On a small detail in DN 26: what do they say when the apocalypse turns the corner

DN 26 presents a Buddhist apocalypse, the utter demise of society. Beings end up with swords in their hands, with no thought in mind but killing. After hiding for a period, they emerge and see each other for the first time. They embrace and shout words of celebration.

‘diṭṭhā, bho, sattā jīvasi, diṭṭhā, bho, sattā jīvasī’ti.

The words seem fairly standard. Diṭṭha is a common word for “seen”, and satta is “being”. A literal translation would then be:

“(You are) seen, good being, you live! (You are) seen, good being, you live!

It’s a bit unusual to refer to another person as “being”, but well, unusual things happen.

Rhys Davids translated it:

“Hail, O mortal, that thou livest still! O happy sight to find thee still alive!”

Maurice Walshe has:

“Good beings, I see that you are alive!”

But none of this is grammatical. The vocative address is bho (singular, “sir”, “my good man!”), agreeing with the singular verb (jīvasi). However, diṭṭhā and sattā under this reading must be plural. This puzzled me for a long time and I just chalked it up to a faulty transmission.

In fact, neither of these words are what they seem.

In my previous translation, I realized that diṭṭhā is Sanskrit diṣṭyā, an expression of glee and rejoicing: “fantastic, how fortunate”, per dn16:2.24.5 and ja81:1.4.

I only just now realized that sattā must be nominative singular for sattar (“enemy”), not plural of satta (“being”) which disagrees with both verb and vocative in number.

Thus for what I believe is the very first time, let me unveil an accurate translation of this sentence:

‘Fantastic, dear foe, you live! Fantastic, dear foe, you live!’

Much more dramatic!

The punctuation in the Mahasangiti edition is also incorrect. Since jīvasi is second person, sattā must be a vocative.

‘diṭṭhā, bho sattā, jīvasi, diṭṭhā, bho sattā, jīvasī’ti.


this is wonderful analysis Bhante. it’s small details like this that are the dhamma. thank you!


Well thank you, but I don’t know if I’d go that far! I do think it’s important to take care of all the little details.

I come across these little mistakes all the time. Of course I find them in my own translations as well, but then I get to fix them!

Here’s another one I just noticed. When speaking of the resurrection of the “sacrificial pillar” (yūpa) they both follow the commentary’s mistake and call it a “palace”, a point I have discussed before here and here.

They then go on to further misconstrue the (admittedly long and complex) passage.

Atha kho, bhikkhave, saṅkho nāma rājā yo so yūpo raññā mahāpanādena kārāpito, taṁ yūpaṁ ussāpetvā ajjhāvasitvā taṁ datvā vissajjitvā samaṇabrāhmaṇakapaṇaddhikavaṇibbakayācakānaṁ dānaṁ datvā metteyyassa bhagavato arahato sammāsambuddhassa santike kesamassuṁ ohāretvā kāsāyāni vatthāni acchādetvā agārasmā anagāriyaṁ pabbajissati.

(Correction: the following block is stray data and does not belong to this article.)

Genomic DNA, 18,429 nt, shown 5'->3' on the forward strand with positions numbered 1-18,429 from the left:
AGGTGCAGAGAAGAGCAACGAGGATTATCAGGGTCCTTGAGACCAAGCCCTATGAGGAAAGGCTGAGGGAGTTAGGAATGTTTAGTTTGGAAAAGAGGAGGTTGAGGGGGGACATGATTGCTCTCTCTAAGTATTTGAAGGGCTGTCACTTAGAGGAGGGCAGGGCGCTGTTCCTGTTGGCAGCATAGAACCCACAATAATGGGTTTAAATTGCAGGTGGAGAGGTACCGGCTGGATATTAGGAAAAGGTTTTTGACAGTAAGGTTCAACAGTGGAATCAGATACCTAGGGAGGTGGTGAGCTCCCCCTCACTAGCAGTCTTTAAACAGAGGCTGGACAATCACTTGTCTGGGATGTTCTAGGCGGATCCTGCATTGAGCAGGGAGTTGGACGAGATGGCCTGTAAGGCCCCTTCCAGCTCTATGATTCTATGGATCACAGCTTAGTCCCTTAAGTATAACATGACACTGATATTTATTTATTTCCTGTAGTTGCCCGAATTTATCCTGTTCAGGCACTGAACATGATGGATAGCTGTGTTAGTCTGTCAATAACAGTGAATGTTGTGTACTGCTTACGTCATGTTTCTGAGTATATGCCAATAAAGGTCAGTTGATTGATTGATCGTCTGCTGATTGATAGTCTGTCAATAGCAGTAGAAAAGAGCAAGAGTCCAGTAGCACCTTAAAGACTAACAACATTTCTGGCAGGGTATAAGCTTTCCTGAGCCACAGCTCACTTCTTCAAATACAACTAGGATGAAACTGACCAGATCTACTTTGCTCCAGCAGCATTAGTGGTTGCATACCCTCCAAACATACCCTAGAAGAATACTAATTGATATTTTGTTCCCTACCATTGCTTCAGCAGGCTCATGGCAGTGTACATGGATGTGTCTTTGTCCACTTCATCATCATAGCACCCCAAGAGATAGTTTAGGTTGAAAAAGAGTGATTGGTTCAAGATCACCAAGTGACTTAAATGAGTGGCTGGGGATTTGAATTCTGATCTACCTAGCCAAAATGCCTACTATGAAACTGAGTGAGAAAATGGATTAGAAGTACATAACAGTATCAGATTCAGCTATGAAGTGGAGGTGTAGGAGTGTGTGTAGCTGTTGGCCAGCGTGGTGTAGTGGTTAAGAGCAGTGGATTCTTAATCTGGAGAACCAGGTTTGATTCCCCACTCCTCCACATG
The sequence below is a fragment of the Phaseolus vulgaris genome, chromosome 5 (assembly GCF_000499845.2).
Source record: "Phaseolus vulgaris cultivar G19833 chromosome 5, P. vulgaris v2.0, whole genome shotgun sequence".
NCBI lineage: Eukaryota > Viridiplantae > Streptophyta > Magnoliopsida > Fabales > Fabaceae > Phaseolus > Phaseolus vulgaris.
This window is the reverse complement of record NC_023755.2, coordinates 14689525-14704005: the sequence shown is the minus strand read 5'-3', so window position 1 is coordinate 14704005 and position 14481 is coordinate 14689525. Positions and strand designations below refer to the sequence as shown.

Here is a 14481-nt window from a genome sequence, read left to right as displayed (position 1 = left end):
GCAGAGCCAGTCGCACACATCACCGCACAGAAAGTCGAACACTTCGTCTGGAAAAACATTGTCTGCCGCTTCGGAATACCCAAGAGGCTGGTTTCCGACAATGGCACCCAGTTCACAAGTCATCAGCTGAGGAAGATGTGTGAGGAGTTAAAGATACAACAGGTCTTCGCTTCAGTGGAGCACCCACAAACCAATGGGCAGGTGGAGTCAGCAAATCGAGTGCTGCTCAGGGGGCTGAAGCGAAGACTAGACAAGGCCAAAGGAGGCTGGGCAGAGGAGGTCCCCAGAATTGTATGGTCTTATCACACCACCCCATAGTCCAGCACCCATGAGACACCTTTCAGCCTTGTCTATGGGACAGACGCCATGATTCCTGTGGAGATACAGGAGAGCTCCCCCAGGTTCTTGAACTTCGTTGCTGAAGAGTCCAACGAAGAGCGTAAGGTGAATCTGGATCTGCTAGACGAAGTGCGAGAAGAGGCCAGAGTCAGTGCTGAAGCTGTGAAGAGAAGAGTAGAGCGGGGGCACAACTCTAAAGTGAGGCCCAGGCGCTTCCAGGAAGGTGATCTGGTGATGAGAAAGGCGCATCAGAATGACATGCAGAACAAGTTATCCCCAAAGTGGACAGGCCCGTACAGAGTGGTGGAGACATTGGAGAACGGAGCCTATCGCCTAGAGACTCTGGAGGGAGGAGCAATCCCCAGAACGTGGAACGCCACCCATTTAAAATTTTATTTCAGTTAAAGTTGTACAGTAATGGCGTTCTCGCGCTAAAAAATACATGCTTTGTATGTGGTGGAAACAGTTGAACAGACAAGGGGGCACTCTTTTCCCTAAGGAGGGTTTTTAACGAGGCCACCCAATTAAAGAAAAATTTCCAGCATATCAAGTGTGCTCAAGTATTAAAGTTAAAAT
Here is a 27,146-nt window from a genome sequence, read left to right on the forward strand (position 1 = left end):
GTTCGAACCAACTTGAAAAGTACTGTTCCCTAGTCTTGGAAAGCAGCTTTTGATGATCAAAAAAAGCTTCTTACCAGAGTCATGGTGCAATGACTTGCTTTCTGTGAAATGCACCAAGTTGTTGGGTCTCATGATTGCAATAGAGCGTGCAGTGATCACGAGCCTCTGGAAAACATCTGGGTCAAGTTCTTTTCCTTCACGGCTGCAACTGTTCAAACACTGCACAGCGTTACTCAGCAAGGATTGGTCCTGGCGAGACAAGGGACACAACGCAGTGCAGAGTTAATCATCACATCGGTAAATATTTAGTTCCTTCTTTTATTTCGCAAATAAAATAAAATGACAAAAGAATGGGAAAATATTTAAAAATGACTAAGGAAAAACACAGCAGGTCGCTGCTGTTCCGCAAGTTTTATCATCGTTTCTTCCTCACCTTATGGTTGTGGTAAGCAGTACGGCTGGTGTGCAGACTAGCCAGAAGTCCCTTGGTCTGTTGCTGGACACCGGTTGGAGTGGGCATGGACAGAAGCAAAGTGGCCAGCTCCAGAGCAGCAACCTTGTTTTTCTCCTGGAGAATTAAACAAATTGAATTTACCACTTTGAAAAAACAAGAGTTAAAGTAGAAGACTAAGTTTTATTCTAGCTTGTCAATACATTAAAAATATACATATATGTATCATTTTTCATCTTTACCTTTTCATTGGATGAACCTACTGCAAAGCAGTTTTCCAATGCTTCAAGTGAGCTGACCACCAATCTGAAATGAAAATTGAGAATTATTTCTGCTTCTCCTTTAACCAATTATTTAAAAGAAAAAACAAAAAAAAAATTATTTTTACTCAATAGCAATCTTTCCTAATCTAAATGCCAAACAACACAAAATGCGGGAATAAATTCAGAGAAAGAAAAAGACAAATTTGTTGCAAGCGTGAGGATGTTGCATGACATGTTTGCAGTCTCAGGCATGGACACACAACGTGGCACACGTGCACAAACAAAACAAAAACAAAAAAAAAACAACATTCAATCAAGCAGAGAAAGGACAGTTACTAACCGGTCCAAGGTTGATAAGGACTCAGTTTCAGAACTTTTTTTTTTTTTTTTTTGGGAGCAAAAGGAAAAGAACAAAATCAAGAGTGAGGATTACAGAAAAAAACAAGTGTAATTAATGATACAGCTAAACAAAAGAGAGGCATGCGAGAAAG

Here is Walshe’s translation, which in meaning is similar to RD.

Then King Sankha will re-erect the palace once built by King Mahāpanāda, and having lived in it, will give it up and present it to the ascetics and Brahmins, the beggars, the wayfarers, the destitute. Then, shaving off hair and beard, he will don yellow robes and go forth from the household life into homelessness under the supreme Buddha Metteyya.

They say Saṅkha “dwelt in” the palace, which of course makes little sense if it is a sacrificial post. But the verb is ajjhāvasati which in this sutta always means “reign”. Erecting the post evokes the horse sacrifice, which is pre-eminently the way kings established empire. The point is, of course, that this does the same job without killing.

Then, again thinking that it is a palace, they say he gave it to the needy. But what would the needy want with a post? In fact they misconstrued the syntax, as there are two separate acts of giving: ajjhāvasitvā taṁ datvā vissajjitvā, then dānaṁ datvā. The first refers to giving up the realm, i.e. abdicating the throne, the second to giving charity to the needy.

Then King Saṅkha will have the sacrificial post once built by King Mahāpanāda raised up. Having reigned, he will abdicate, offering charity to ascetics and brahmins, paupers, vagrants, nomads, and beggars. Then, having shaved off his hair and beard and dressed in ocher robes, he will go forth from the lay life to homelessness in the Buddha Metteyya’s presence.


Bhante, I can’t remember the exact sutta, but I seem to recall the Buddha saying something like one who is interested in the root-origins of words is great value. Small details (e.g., ‘parimukham’ which you posted about earlier) have direct implications for practice. It’s valuable work that you do.

I can appreciate the large amount of time and mental effort you dedicate to this work. Given this, my hope is that you yourself have opportunity to practice and gain benefit in this life itself :slight_smile:

My best wishes to you Bhante.